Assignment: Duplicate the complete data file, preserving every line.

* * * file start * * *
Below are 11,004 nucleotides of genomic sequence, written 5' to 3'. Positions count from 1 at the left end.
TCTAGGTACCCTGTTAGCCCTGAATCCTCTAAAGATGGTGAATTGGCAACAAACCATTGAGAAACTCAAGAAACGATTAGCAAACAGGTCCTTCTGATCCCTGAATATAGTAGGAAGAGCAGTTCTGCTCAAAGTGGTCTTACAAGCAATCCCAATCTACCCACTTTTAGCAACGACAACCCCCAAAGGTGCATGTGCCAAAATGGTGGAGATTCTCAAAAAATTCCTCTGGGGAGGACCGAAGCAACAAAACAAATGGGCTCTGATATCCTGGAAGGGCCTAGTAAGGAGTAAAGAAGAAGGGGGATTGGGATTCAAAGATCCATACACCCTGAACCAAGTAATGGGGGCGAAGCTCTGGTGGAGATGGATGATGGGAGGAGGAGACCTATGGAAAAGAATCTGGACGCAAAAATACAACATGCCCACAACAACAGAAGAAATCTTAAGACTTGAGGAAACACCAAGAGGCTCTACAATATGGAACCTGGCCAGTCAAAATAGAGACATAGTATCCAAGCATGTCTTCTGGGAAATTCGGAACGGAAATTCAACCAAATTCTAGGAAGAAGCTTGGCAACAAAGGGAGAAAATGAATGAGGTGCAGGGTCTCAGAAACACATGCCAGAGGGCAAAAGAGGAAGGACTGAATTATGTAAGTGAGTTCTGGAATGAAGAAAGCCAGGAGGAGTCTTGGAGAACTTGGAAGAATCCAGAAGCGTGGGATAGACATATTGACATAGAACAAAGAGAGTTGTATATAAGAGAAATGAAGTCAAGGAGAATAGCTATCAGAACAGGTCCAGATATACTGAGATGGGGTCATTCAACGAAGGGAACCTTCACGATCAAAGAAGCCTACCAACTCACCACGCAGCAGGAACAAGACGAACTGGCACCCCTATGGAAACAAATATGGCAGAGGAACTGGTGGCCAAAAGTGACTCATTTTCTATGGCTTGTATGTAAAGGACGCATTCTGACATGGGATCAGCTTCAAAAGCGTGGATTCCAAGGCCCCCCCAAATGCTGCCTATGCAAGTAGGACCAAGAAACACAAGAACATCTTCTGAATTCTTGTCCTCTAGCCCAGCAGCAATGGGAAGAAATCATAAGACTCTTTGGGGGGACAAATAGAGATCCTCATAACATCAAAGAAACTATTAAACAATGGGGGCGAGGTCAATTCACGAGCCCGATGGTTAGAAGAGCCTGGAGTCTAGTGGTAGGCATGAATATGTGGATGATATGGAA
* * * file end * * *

Below are 11,004 nucleotides of genomic sequence, written 5' to 3'. Positions count from 1 at the left end.
TCTAGGTACCCTGTTAGCCCTGAATCCTCTAAAGATGGTGAATTGGCAACAAACCATTGAGAAACTCAAGAAACGATTAGCAAACAGGTCCTTCTGATCCCTGAATATAGTAGGAAGAGCAGTTCTGCTCAAAGTGGTCTTACAAGCAATCCCAATCTACCCACTTTTAGCAACGACAACCCCCAAAGGTGCATGTGCCAAAATGGTGGAGATTCTCAAAAAATTCCTCTGGGGAGGACCGAAGCAACAAAACAAATGGGCTCTGATATCCTGGAAGGGCCTAGTAAGGAGTAAAGAAGAAGGGGGATTGGGATTCAAAGATCCATACACCCTGAACCAAGTAATGGGGGCGAAGCTCTGGTGGAGATGGATGATGGGAGGAGGAGACCTATGGAAAAGAATCTGGACGCAAAAATACAACATGCCCACAACAACAGAAGAAATCTTAAGACTTGAGGAAACACCAAGAGGCTCTACAATATGGAACCTGGCCAGTCAAAATAGAGACATAGTATCCAAGCATGTCTTCTGGGAAATTCGGAACGGAAATTCAACCAAATTCTAGGAAGAAGCTTGGCAACAAAGGGAGAAAATGAATGAGGTGCAGGGTCTCAGAAACACATGCCAGAGGGCAAAAGAGGAAGGACTGAATTATGTAAGTGAGTTCTGGAATGAAGAAAGCCAGGAGGAGTCTTGGAGAACTTGGAAGAATCCAGAAGCGTGGGATAGACATATTGACATAGAACAAAGAGAGTTGTATATAAGAGAAATGAAGTCAAGGAGAATAGCTATCAGAACAGGTCCAGATATACTGAGATGGGGTCATTCAACGAAGGGAACCTTCACGATCAAAGAAGCCTACCAACTCACCACGCAGCAGGAACAAGACGAACTGGCACCCCTATGGAAACAAATATGGCAGAGGAACTGGTGGCCAAAAGTGACTCATTTTCTATGGCTTGTATGTAAAGGACGCATTCTGACATGGGATCAGCTTCAAAAGCGTGGATTCCAAGGCCCCCCCAAATGCTGCCTATGCAAGTAGGACCAAGAAACACAAGAACATCTTCTGAATTCTTGTCCTCTAGCCCAGCAGCAATGGGAAGAAATCATAAGACTCTTTGGGGGGACAAATAGAGATCCTCATAACATCAAAGAAACTATTAAACAATGGGGGCGAGGTCAATTCACGAGCCCGATGGTTAGAAGAGCCTGGAGTCTAGTGGTAGGCATGAATATGTGGATGATATGGAA